The Brexit Impact on UK Universities Over Two Years On

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Fran Fitzsimmons
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It goes without saying that student recruitment in UK universities has changed since Brexit two years ago.

While the impact of the UK leaving the European Union is still being felt by institutions across the country, a variety of new initiatives have been introduced to help mitigate the impact of Brexit on UK institutions.

EU visas drop applications by almost a fifth

One of the most significant changes to come from Brexit was the introduction of visas for EU students, which has made studying in the UK expensive and complicated. This has led to a drop in applications from EU students by almost a fifth.

Confusion surrounding regulations is also thought to have caused a drop in applications, even when not directly impacting a prospective student’s ability to study in the UK.

Prior to Brexit, EU students were able to come to the UK to study without the need for a visa. However, post-Brexit EU students now need to apply for a visa in order to study in the UK, which can be both costly and time-consuming.

Access UK-specific data and trends from our State of Student Recruitment report here

The University of Strathclyde reported a 5% decrease in applications to UK universities by EU students after 2016. When compared to other non-EU international student applications, the growth rate of EU applications dropped by 7%.

Some universities are reporting significant financial losses as a result, which impacts their ability to attract the best talent through their research grants – both with students and staff.

Student interest rises in Europe

Unsurprisingly, this has had a knock-on effect with many students choosing to study elsewhere in Europe where visas are not required.

Brexit has also caused uncertainty for staff at UK universities, with many feeling anxious about their jobs and their future in the UK.

In our latest State of Student Recruitment survey, the UK was voted as the top study abroad destination in data taken from over 20,000 prospective students. 17.9% of respondents voted the UK as their top destination.

However, 42.1% of prospective students said they were most concerned about VISA requirements and immigration.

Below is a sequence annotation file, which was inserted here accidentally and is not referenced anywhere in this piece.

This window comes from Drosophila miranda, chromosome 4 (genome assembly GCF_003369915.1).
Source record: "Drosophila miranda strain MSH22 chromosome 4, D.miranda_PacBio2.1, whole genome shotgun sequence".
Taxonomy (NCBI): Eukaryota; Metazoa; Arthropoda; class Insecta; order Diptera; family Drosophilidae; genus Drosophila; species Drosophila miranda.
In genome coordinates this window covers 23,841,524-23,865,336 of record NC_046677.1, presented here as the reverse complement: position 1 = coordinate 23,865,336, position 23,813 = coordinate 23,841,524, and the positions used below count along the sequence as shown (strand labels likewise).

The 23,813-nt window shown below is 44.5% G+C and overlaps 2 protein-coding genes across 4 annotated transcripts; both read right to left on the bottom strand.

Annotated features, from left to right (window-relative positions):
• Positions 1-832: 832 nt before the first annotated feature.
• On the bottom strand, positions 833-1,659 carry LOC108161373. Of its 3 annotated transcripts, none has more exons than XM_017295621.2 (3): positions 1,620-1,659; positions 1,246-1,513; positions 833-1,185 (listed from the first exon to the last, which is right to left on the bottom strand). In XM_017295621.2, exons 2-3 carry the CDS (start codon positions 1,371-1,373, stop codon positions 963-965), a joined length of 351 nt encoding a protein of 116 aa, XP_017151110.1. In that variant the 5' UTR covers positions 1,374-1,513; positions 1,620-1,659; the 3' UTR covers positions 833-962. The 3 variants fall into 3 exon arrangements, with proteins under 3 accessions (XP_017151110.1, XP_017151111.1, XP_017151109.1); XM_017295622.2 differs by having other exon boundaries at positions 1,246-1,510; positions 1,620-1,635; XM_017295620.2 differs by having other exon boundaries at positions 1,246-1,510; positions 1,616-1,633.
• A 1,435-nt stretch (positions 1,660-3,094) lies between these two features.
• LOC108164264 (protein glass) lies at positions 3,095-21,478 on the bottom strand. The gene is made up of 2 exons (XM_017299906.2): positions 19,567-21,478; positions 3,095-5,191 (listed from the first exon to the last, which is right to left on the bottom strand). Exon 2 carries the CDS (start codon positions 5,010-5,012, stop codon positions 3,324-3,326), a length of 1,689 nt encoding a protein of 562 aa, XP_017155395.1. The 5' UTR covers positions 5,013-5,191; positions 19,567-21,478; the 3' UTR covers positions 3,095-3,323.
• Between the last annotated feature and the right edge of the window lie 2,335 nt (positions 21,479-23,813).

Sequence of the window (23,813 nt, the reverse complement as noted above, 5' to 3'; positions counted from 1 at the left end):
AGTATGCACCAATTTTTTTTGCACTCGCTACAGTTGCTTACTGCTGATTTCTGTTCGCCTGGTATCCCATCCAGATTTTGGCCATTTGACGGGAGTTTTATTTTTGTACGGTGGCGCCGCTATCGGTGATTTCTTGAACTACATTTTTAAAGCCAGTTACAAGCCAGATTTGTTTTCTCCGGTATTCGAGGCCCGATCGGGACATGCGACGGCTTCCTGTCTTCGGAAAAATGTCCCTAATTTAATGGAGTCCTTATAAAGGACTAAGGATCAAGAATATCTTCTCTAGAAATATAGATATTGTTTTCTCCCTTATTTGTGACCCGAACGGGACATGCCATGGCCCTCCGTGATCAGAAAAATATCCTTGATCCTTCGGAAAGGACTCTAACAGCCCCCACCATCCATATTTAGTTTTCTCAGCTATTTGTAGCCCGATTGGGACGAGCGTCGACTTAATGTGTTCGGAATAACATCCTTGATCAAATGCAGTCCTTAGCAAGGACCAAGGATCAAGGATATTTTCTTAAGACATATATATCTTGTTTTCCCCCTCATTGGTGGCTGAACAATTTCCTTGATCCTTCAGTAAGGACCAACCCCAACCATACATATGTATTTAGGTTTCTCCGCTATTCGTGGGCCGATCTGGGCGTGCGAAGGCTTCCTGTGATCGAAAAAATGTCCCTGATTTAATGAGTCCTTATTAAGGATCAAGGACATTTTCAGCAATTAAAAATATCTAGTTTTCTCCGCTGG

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The government has tried to reassure EU nationals by introducing new visa rules in 2021, which allow PhD students who graduated in summer 2021 to stay in the UK for an additional three years.

"Stay in the UK after your graduate" scheme to boost interest

International students who graduate with an undergraduate or master’s degree can stay in the UK for two years.

The change in rules reverses a decision made in 2012 that meant overseas students had to leave four months after finishing their degree.

The University of Strathclyde has also found the Brexit effect has been hardest on applications for STEM subjects, which declined by almost 10 percent. This is particularly worrisome if this trend is shared across other institutions in the UK as it could have an adverse impact on science and technology research.

What can universities do to boost enrollment 

As UK institutions will continue to navigate the impact of Brexit in the long-term, it is important for UK universities to be proactive and take proactive measures to help reduce the potential impact on enrollment, such as attracting students from emerging markets or perhaps seeking out entirely new markets for their next intake.

To combat this trend and try and mitigate any impact on specific subject areas or research, universities could increase scholarships and funding for STEM programs or other programs adversely affected.

By creating a welcoming environment for students from all over the world and continuing to invest in campus infrastructure, UK universities can ensure that they remain global leaders in education.

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